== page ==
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Real World Gardener Amazing Sage in Spice it Up

August 17th, 2017

 

SPICE IT UP

Sage

1-ADE_3354.JPGSalvia officinalis

What would you say to a herb that can remove grease from plates?

Not only that, drinking tea made from the leaves of this herb helps treat sore throats and coughs; often by gargling.

All these attributes are for the herb sage.

To get grease off your dinner plates without using harsh chemicals all you need to do is macerate some fresh sage leaves and rub them on the plates, and voila', clean plates.

But did you know that the world's best sage comes from the Dalmation coast growing amongst rocks on the island of Kornati?

Find out more by listening to the podcast.

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I'm talking with Ian Hemphill www.herbies.com.au

PLAY: Sage_9th August 2017

 

Scientifically known as Salvia officinalis, sage is closely related to rosemary, and they’re often considered “sister herbs.

Sage grows best in sandy, alkaline soil.

It grows up to 75 cm in height and has woody, branching stems.

Its pebble-like patterned, aromatic leaves are grey-green, with a soft surface and fine hair-like filaments growing on either side.

During summer, the violet-blue flowers attract bees.

If you have any questions about sage the herb, why not email us realworldgardener@gmail.com or write in to 2RRR PO Box 644 Gladesville NSW 1675

 
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Real World Gardener Make Your Own Gin in Spice it Up

July 13th, 2017

 

Juniper Berries.

You probably missed it but 14th June was World Gin Day.

Why I mention this is because Australia is producing some of the best gin in the world.

You heard right, there’s a micro distillery industry that’s sprung up in Australia for making boutique gin.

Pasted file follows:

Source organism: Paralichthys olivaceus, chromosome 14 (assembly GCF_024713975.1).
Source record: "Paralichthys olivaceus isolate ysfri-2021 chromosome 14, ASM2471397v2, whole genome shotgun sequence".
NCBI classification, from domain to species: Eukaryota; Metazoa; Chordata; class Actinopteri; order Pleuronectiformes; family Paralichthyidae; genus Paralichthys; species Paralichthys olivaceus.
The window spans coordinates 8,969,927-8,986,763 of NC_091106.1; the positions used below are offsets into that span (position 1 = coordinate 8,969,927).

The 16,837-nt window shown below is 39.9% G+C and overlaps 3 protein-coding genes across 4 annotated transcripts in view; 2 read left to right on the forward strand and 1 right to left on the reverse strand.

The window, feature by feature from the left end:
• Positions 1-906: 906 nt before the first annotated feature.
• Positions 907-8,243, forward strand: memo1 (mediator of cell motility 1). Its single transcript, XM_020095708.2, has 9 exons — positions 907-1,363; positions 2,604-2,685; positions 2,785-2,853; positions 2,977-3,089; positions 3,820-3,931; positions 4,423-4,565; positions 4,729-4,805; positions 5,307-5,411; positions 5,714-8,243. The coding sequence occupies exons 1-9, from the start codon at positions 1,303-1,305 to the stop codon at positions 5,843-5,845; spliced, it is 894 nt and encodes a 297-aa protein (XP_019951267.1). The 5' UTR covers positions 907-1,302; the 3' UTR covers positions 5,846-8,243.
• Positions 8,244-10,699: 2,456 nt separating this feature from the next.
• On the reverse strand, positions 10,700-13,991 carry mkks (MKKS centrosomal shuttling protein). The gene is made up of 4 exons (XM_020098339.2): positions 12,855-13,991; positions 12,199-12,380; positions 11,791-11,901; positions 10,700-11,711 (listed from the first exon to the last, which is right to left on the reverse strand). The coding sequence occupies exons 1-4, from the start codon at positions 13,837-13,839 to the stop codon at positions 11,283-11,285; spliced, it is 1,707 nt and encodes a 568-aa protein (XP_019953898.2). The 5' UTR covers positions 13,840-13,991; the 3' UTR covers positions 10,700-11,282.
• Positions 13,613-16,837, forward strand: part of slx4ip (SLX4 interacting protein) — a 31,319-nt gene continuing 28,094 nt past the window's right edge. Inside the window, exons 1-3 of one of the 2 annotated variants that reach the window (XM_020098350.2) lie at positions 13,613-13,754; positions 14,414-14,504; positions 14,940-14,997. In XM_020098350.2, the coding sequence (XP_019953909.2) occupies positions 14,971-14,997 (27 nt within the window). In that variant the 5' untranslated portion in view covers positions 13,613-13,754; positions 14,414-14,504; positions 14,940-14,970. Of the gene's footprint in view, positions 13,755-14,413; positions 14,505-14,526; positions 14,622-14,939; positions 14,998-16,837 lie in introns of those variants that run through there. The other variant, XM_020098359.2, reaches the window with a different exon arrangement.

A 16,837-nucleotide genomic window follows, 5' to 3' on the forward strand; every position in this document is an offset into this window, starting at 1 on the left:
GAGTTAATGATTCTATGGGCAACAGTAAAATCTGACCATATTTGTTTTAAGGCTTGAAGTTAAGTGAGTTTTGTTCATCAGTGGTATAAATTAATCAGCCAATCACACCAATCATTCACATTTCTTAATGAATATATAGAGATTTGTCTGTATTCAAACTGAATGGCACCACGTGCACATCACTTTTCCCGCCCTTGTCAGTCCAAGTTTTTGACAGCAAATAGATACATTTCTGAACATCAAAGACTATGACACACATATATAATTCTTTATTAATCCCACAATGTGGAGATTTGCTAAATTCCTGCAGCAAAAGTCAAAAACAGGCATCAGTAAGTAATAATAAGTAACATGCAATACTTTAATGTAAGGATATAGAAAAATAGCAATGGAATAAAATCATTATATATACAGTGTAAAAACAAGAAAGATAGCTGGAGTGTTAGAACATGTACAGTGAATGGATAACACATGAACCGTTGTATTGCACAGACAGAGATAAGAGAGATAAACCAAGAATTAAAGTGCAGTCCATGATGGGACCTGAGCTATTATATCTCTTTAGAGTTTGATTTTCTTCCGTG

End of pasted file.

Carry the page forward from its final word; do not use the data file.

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But here’s the thing, it’s been said before on this show, you can make your own gin.

So let’s find out more.

I'm talking with  Ian Hemphill Owner of www.herbies.com.au and author of The Herb and Spice bible.

 

PLAY: Juniper Berry 2_5th July 2017

Why everybody is falling in love with juniper today is because it's a thing to make your own gin.

Relatively a cinch but you need a good recipe.

You'll find one on Ian's site, just search for GINSPIRATION.

Australia's leading gin distilleries combine spices such as a cardamom, cinnamon and star anise with Australian oranges, Tasmanian Pepperberry leaf and lemon myrtle, a native Australian plant.

The juniper is still there but it is layered with a blend of modern Australian flavours, Southern European citrus and South East Asian spice, all of which makes it an entirely too drinkable gin.

Cooking with Juniper

Juniper berries go great in slow cooked casseroles and stews.

Juniper berries are also tasty when cooked with Salmon. Just place a few berries in with other herbs such as garlic, dill and add some lemon slices when baking or roasting whole salmon.

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Juniper berries

If you have any questions about making your own gin, check out “ginspiration” or Ian’s webpage, or email us realworldgardener@gmail.com or write in to 2RRR PO Box 644 Gladesville NSW 1675

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Real World Gardener Selim Pepper in Spice it Up

June 30th, 2017

 

SPICE IT UP

Xylopiaaethiopica-selim%2Bpepper.jpgSelim Pepper,  Xylopica ethiopica

Are you a bit of a kitchen whizz with a kitchen garden full of exotic herbs?